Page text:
The 1982 SCCA Trans Am Championship winner, a Mecham Pontiac Firebird, resembled a high school student’s notebook drawing of a standard Firebird: stuffed wheel wells, an upsized wing, cowl induction, and a massaged nose stretched out for a more aggressive rake.

Some cars were even more imaginative, such as the Oldsmobile Cutlasses spread throughout the paddock. They looked like a car that a bored racing enthusiast stuck in GM’s Oldsmobile division daydreamed to reality. Apparently the same thing happened at Buick, because a wide-bodied Somerset (later known as the Skylark) came out to play with its turbocharged V6.

For an event that featured sensuously flowing designs from Aston Martin, Porsche, and Ferrari, the cars of 7B almost seemed gauche. But if the cars knew it, they didn’t care—and neither did I. These were race versions of the cars I read about in magazines, saw on TV, and spotted on the street before I was old enough to drive. They were a motorsports love letter to the automotive stars of the ’80s and ’90s, and they were about to hit the track.

Group 7B had far greater control of its rear tires than the 60s muscle, but whatever drama was lost by the increased grip was immediately replaced by American Thunder. A hot pink Camaro Z28 seared eyes and deafened ears as it chased a red, white and blue Mustang GT.

V8s rudely belched smoke on corner entry before violently transitioning to guttural roars on corner exit. As the eight-cylinder cacophony flooded the peaceful hills of Monterey, an ear-splitting scream pierced the wall of sound. A Mazda RX-7 was hunting, and it had Firebird in its sights. But the ‘birds held a numerical advantage, and the absurdly high-revving rotary was quickly washed away by a crescendo of V8 rumble. Meanwhile, an M3 opted out of the bravado and quietly picked off the unsuspecting in the braking zones.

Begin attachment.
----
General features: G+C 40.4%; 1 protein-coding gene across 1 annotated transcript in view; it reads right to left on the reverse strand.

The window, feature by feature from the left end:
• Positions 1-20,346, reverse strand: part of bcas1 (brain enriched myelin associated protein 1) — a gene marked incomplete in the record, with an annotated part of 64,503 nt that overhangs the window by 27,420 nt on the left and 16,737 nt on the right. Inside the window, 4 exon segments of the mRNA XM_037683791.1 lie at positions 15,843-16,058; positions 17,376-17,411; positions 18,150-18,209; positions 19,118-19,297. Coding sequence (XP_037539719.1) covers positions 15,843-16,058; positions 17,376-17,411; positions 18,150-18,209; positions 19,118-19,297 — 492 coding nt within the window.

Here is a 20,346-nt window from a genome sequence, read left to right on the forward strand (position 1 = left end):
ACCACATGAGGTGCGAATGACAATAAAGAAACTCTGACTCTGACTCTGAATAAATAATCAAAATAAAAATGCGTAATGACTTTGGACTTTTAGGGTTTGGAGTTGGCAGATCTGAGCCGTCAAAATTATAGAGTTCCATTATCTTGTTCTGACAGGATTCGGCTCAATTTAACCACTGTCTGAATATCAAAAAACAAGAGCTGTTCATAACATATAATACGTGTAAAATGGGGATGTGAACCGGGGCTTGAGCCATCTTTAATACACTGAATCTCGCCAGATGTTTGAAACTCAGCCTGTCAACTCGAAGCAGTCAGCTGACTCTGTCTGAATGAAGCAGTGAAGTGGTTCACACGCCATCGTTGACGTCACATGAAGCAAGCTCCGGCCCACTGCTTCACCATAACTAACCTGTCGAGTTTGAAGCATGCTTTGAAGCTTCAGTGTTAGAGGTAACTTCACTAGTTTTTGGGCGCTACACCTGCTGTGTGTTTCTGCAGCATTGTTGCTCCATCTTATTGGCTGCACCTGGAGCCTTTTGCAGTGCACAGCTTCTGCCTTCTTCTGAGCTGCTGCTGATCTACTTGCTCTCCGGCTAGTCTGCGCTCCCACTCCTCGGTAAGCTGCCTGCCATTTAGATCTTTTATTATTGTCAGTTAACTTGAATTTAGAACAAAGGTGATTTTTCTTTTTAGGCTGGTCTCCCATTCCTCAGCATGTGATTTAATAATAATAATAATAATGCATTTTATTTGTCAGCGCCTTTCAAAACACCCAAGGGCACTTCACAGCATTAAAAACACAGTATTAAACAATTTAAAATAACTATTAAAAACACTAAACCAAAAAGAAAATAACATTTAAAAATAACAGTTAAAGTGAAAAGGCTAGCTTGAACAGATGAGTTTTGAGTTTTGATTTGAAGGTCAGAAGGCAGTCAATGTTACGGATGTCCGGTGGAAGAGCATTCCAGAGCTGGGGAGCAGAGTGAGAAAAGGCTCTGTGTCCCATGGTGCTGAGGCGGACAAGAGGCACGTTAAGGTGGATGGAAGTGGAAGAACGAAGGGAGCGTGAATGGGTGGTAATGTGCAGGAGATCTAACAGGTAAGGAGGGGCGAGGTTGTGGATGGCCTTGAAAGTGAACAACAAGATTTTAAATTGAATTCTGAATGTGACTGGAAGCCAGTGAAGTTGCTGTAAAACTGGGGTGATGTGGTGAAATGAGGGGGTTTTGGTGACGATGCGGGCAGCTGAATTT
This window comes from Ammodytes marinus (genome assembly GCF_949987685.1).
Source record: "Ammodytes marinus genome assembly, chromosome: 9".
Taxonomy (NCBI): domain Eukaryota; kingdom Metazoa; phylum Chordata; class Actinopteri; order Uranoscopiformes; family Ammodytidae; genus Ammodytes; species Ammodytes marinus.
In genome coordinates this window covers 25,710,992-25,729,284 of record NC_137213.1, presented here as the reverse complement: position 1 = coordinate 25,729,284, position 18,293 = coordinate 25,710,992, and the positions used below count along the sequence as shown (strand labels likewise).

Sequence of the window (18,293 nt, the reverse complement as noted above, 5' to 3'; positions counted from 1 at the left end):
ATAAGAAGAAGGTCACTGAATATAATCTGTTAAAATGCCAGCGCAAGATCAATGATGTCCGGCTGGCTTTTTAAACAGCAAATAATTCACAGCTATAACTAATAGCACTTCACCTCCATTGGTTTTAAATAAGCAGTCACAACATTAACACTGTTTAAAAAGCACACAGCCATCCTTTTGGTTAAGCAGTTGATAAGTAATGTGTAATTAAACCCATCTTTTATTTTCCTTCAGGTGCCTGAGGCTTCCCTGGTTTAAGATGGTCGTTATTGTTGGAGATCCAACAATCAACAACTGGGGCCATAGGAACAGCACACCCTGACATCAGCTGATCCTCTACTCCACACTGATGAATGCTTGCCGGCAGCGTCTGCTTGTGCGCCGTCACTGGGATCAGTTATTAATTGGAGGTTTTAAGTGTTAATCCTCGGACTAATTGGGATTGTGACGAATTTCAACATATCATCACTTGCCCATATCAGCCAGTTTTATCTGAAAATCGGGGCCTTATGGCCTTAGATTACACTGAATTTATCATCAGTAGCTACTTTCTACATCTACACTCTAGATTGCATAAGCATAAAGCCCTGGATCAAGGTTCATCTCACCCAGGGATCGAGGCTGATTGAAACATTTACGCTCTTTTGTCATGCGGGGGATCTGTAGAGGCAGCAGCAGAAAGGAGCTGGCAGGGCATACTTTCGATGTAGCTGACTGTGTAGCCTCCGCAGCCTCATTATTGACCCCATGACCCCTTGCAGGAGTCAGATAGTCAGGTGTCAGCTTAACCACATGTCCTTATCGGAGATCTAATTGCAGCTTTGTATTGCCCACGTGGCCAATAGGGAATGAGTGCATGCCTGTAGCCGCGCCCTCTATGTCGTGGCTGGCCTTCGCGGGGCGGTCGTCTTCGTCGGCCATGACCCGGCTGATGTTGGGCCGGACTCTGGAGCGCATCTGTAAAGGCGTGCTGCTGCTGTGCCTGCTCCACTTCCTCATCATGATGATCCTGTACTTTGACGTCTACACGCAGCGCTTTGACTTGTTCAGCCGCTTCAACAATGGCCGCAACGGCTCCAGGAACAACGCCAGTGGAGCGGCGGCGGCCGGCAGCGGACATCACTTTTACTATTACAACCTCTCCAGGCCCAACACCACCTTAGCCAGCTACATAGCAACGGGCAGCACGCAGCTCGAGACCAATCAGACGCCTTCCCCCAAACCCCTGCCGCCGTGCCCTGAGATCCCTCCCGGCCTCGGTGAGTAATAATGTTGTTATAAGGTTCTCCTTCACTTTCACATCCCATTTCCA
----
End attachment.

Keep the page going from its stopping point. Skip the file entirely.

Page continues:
This high- and low-pitched audible fire and brimstone replayed lap after lap as cars jostled for position. Each car behaved like an extreme caricature of its stock counterpart. It was 1982-1991 street cars cranked to 11, and it was majestic.

Amidst the fight on the track, a car I had missed in the paddock took me by surprise. The most beautiful Toyota Celica in the world was firing back at the V8s and rotaries with staccato pops, a midrange snarl from its 2.0-liter turbo motor, and the ability to grip anywhere on the track. The splendid Toyota livery added a touch of class and restraint to balance out the blazing orange Capri and hot pink Camaro, but its temperamental vocals and wide stance proved it belonged in 7B. It was so damn fast.

So, too, was the 1991 Duracell Camaro. But for all its speed, the Camaro seemed to move slower as it passed by. The smell of race fuel and hot rubber filled the air. Yellow-letter Goodyear tires clawed the pavement for every bit of grip they could find. Chunks of rubber kicked out from under it as it carved a line across the gritty track. A large V8 gloriously hammered out the unmistakable song of torque. Its livery had chips, peels and scratches that told stories of victory and defeat. It was adding to that catalog today.

This was the car from old magazine articles. It was the Hot Wheels toy hanging on the store wall. It was the fire-breathing motorsports version of my car, and it was magnificently devouring racetrack right before my eyes. This was the car I waited all week to witness. At that brief moment of full song in turn 8, it did not disappoint.

And in almost the same instant, it was gone, its engine roar softly fading in the distance as the air it displaced gently flowed through the chain-link fence.

Of course Monterey Car Week was a blast—it always is. But this was the must-see event, and it was because everything got celebrated here, even the weird stuff. And it’s all driven hard, the way it was meant to. What could be better?

Kurt Klingensmith is an automotive photographer and writer. Got a story you’d like to submit to Jalopnik? Email us.